Cigar/cigarette cards and cabinet photographs portraying actors (male and female) from the late 19th century. The photographs are predominantly American actors but some English and French performers are also included. Some of the more prominent persons represented are Lulu Glaser, Francis Wilson, and Georgia Cayvan, plus others listed below.
Divided into 3 series: Series 1: Cigar/Cigarette Cards, undated; Series 2: Cabinet Photographs, 1878-1897,and Miscellaneous, 1868-1892.
Biographical / Historical:
The cult of celebrity is not a 20th century phenomenon. In the latter part of the 19th century innovations in the use of photography as advertising spurned a new avenue of celebrity likeness-based souvenirs. Portraits of personalities from the stage who were previously portrayed in engravings and traditional portraiture were now available to an interested public in a more realistic and affordable form – the cigar/cigarette card included as an incentive in the purchase of a smoking product and cabinet photographs sold as souvenirs by theatrical promoters. These photographs depicted celebrities as well as scenes from plays in which they performed. They were avidly collected by a public interested in the personalities of minstrelsy, vaudeville and the legitimate theatre.
This collection was created, or acquired, by Daisy Templin (1874?-1956) of Alton, Illinois. Templin was an avid collector of Victoriana and filled the home (1605 Washington Avenue) of she and her brother, Roger P. Templin (1872?-?), with furniture, ceramics, bric-a-brac and all types of predominately Victorian ephemera. She wrote that ". . . whatever interested me I bought." Her brother was a former wholesale grocery salesman in St. Louis, MO. By the time of her death, Templin had contemplated donating much of her collection to the Smithsonian Institution. Her collection was willed to her brother who donated a sizable portion of the collection (over 1,000 items) to the museum in 1958. The home she and her brother shared was demolished to make way for a shopping center in 1961.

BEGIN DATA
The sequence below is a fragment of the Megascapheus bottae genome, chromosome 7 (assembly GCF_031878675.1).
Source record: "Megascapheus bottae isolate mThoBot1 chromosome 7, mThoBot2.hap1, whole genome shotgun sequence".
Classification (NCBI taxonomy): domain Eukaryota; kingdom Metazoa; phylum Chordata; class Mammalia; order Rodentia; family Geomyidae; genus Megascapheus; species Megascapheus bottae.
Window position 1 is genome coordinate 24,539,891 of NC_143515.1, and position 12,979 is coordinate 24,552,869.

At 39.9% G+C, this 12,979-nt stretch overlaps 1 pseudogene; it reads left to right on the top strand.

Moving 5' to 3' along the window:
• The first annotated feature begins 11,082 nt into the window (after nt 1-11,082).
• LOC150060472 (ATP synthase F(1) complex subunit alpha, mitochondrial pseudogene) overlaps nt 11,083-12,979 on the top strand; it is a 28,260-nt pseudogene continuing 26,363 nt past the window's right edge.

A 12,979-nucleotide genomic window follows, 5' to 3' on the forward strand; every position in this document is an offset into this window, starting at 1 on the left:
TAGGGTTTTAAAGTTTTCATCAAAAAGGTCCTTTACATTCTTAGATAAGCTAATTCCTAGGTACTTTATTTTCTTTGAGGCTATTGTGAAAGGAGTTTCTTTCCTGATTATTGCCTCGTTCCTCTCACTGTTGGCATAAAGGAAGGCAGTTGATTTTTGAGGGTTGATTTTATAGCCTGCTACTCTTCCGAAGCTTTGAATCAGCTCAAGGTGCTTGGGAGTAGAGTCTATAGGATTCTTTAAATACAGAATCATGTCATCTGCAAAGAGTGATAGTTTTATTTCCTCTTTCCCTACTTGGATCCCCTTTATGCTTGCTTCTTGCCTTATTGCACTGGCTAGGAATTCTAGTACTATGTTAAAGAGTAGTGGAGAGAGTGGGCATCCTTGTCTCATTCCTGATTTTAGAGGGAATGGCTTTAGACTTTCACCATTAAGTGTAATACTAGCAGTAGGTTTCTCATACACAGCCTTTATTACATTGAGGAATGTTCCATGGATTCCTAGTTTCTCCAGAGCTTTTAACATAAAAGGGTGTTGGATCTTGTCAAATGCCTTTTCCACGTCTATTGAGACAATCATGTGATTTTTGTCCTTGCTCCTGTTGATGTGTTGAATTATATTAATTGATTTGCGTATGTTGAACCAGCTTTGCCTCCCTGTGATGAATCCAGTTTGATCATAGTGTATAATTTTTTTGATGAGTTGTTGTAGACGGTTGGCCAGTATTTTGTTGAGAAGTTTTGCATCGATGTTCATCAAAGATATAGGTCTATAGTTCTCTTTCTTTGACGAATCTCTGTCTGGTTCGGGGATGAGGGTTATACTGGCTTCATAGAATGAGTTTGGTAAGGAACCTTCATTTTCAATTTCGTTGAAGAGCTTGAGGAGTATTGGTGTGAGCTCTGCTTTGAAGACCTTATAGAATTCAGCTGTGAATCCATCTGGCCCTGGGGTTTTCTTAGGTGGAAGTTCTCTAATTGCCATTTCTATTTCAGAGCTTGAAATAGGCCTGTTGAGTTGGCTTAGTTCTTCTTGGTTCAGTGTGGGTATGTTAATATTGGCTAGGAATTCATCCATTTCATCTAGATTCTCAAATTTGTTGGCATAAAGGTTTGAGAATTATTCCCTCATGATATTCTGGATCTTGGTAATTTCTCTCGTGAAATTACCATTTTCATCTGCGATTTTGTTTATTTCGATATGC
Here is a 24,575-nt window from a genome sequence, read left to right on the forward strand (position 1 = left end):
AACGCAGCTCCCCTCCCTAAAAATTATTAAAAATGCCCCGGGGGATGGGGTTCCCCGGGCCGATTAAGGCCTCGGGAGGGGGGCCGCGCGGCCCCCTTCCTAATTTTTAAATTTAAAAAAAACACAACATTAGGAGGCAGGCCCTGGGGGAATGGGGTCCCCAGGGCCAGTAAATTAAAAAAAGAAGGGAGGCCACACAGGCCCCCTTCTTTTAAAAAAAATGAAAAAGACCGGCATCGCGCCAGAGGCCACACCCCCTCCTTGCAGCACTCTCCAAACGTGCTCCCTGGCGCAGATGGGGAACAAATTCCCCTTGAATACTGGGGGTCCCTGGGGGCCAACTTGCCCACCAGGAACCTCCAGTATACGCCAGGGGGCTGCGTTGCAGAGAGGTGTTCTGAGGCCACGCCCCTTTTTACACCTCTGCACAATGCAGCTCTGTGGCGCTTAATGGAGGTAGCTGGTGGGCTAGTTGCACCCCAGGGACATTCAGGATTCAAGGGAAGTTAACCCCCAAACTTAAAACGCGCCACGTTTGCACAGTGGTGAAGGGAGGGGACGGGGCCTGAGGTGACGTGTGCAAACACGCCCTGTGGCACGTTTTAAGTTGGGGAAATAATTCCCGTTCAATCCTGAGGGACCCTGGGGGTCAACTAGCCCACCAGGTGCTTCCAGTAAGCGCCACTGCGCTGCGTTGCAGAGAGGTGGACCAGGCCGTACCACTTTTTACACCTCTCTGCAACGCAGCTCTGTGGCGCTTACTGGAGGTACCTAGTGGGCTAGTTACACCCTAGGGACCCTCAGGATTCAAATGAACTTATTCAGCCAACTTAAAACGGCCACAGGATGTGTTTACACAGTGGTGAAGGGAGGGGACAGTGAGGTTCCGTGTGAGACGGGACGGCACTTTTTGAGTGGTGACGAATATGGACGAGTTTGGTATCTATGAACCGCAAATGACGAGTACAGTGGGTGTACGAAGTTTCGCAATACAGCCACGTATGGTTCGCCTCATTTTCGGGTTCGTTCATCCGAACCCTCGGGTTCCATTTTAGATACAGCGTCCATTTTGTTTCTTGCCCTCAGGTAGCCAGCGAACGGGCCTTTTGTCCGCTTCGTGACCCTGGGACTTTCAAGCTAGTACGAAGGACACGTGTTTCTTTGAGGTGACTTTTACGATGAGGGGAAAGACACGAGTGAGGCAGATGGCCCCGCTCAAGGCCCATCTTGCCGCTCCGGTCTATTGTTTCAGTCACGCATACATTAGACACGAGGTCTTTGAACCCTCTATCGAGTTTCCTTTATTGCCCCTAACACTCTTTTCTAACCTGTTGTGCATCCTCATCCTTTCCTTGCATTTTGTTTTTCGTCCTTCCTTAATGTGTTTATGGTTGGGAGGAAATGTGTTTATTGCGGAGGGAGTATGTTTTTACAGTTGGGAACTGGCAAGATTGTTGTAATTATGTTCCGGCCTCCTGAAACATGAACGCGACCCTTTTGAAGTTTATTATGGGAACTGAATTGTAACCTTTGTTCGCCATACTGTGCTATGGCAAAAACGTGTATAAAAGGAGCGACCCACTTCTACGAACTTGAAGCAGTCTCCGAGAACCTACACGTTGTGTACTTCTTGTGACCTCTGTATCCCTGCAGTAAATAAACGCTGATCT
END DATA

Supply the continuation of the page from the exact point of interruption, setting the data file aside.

The collection was donated by Roger P. Templin in memory of his sister Daisy Templin in October 1958.
Gloves must be worn when handling unprotected photographs and negatives. Special arrangements required to view negatives due to cold storage. Using negatives requires a three hour waiting period. Contact the Archives Center at 202-633-3270.
When the Museum purchased the collection from the Estate of Robert S. Scurlock, it obtained all rights, including copyright. The earliest photographs in the collection are in the public domain because their term of copyright has expired. The Archives Center will control copyright and the use of the collection for reproduction purposes, which will be handled in accordance with its standard reproduction policy guidelines. Archives Center cost-recovery and use fees may apply when requesting reproductions.
Scurlock Studio Records, Archives Center, National Museum of American History. Smithsonian Institution
The collection was acquired with assistance from the Eugene Meyer Foundation. Elihu and Susan Rose and the Save America's Treasures program, provided funds to stabilize, organize, store, and create digital surrogates of some of the negatives. Processing and encoding funded by a grant from the Council on Library and Information Resources.